Investment in long-term manufacturing capacity further extends the company’s cost advantage and provides greater control of supply chain
Texas Instruments Incorporated (TI) (Nasdaq: TXN) today announced plans to begin construction next year on its new 300-millimeter semiconductor wafer fabrication plants (or “fabs”) in Sherman, Texas. The North Texas site has the potential for up to four fabs to meet demand over time, as semiconductor growth in electronics, particularly in industrial and automotive markets, is expected to continue well into the future. Construction of the first and second fabs is set to begin in 2022.
“TI’s future analog and embedded processing 300-mm fabs at the Sherman site are part of our long-term capacity planning to continue to strengthen our manufacturing and technology competitive advantage and support our customers’ demand in the coming decades,” said Rich Templeton, TI’s chairman, president and CEO. “Our commitment to North Texas spans more than 90 years, and this decision is a testament to our strong partnership and investment in the Sherman community.”
Production from the first new fab is expected as early as 2025. With the option to include up to four fabs, total investment potential at the site could reach approximately $30 billion and support 3,000 direct jobs over time.
The new fabs will complement TI’s existing 300-mm fabs which include DMOS6 (Dallas, Texas), RFAB1 and the soon-to-be-completed RFAB2 (both in Richardson, Texas), which is expected to start production in the second half of 2022. Additionally, LFAB (Lehi, Utah), which TI recently acquired, is expected to begin production in early 2023.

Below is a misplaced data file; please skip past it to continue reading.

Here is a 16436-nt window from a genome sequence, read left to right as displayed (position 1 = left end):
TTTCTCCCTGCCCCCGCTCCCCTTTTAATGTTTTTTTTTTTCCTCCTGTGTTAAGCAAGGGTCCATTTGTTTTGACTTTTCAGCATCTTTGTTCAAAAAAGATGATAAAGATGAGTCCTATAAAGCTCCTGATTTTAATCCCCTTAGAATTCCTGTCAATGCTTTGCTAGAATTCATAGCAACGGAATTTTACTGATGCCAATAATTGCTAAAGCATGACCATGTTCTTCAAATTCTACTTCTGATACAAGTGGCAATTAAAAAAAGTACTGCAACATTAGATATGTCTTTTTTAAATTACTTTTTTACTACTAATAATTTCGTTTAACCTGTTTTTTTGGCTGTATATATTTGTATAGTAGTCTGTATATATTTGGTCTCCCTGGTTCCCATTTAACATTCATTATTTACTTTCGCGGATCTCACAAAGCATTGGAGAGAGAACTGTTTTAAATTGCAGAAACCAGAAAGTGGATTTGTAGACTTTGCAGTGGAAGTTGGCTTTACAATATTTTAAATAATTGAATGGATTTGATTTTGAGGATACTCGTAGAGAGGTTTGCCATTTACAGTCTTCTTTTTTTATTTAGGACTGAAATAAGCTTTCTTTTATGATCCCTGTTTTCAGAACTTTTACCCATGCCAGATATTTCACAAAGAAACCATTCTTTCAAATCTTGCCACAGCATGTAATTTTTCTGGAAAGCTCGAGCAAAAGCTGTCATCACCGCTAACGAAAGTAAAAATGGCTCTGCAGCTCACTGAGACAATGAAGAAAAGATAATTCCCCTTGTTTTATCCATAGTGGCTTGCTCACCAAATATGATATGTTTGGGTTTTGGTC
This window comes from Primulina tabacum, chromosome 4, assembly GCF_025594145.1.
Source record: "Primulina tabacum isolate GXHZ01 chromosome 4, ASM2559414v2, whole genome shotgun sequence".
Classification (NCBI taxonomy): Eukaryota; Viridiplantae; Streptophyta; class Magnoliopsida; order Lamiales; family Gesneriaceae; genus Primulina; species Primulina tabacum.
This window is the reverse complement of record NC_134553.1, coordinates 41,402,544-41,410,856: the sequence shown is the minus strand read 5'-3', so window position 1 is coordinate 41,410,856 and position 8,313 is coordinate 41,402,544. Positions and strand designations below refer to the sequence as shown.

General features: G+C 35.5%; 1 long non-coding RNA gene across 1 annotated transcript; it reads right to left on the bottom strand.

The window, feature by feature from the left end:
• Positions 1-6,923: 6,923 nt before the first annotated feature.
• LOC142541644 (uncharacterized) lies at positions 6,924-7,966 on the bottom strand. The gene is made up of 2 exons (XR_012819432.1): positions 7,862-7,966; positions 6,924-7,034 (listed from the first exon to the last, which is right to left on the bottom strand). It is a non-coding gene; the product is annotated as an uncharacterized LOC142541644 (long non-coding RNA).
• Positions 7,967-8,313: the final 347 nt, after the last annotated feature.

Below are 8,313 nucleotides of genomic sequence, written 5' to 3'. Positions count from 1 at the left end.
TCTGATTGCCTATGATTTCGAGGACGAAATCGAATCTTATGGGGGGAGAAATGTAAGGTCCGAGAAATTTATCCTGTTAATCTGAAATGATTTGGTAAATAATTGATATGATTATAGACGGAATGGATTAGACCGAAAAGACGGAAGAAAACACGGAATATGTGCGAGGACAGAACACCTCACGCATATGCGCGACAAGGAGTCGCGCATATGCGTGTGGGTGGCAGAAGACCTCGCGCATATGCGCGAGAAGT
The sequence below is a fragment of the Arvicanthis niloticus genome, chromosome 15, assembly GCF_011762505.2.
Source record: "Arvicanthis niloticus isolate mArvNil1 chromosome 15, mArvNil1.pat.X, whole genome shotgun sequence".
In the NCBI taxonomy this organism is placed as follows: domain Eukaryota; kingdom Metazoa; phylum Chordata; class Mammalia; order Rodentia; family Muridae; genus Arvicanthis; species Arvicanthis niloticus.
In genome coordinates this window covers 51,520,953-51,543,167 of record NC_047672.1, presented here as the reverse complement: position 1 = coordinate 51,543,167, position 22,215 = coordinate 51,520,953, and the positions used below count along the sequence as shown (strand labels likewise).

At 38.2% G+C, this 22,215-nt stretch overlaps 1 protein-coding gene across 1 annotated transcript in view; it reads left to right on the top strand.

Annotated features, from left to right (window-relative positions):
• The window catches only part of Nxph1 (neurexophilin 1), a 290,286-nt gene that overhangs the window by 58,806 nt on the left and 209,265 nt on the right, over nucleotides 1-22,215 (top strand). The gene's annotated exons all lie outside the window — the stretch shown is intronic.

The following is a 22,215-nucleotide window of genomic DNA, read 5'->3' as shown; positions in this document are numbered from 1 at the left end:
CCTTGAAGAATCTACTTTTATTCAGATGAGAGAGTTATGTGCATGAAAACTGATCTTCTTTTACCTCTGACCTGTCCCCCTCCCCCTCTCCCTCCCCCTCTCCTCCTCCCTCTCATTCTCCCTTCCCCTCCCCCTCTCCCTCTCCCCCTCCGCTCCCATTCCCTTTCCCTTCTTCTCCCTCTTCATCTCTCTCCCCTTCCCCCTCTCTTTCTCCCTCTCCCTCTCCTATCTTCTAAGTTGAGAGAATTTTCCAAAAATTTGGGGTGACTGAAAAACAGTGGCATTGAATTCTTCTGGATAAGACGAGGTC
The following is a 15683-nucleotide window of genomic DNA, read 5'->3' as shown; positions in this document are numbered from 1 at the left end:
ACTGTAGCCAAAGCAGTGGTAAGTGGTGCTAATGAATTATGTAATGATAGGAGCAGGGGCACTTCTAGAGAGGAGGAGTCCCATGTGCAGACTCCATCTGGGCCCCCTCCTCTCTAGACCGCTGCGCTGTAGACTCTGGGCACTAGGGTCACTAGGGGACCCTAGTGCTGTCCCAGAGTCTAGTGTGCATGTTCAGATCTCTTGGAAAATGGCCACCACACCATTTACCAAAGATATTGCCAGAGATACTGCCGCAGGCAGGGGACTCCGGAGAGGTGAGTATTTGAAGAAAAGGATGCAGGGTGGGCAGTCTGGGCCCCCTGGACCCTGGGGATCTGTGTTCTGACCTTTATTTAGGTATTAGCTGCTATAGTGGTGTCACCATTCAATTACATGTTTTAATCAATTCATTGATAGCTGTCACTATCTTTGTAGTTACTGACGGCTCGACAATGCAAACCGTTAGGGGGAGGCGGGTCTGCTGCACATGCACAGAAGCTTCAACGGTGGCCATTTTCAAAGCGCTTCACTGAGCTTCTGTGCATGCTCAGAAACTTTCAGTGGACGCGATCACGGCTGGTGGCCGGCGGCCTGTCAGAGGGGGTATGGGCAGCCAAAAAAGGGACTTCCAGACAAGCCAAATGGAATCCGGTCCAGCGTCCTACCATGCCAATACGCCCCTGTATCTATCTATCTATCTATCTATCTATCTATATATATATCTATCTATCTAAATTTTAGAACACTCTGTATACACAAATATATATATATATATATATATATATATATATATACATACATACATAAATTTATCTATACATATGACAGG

About Texas Instruments
Texas Instruments Incorporated (Nasdaq: TXN) is a global semiconductor company that designs, manufactures, tests and sells analog and embedded processing chips for markets such as industrial, automotive, personal electronics, communications equipment and enterprise systems. Our passion to create a better world by making electronics more affordable through semiconductors is alive today, as each generation of innovation builds upon the last to make our technology smaller, more efficient, more reliable and more affordable – making it possible for semiconductors to go into electronics everywhere. We think of this as Engineering Progress. It’s what we do and have been doing for decades. Learn more at TI.com.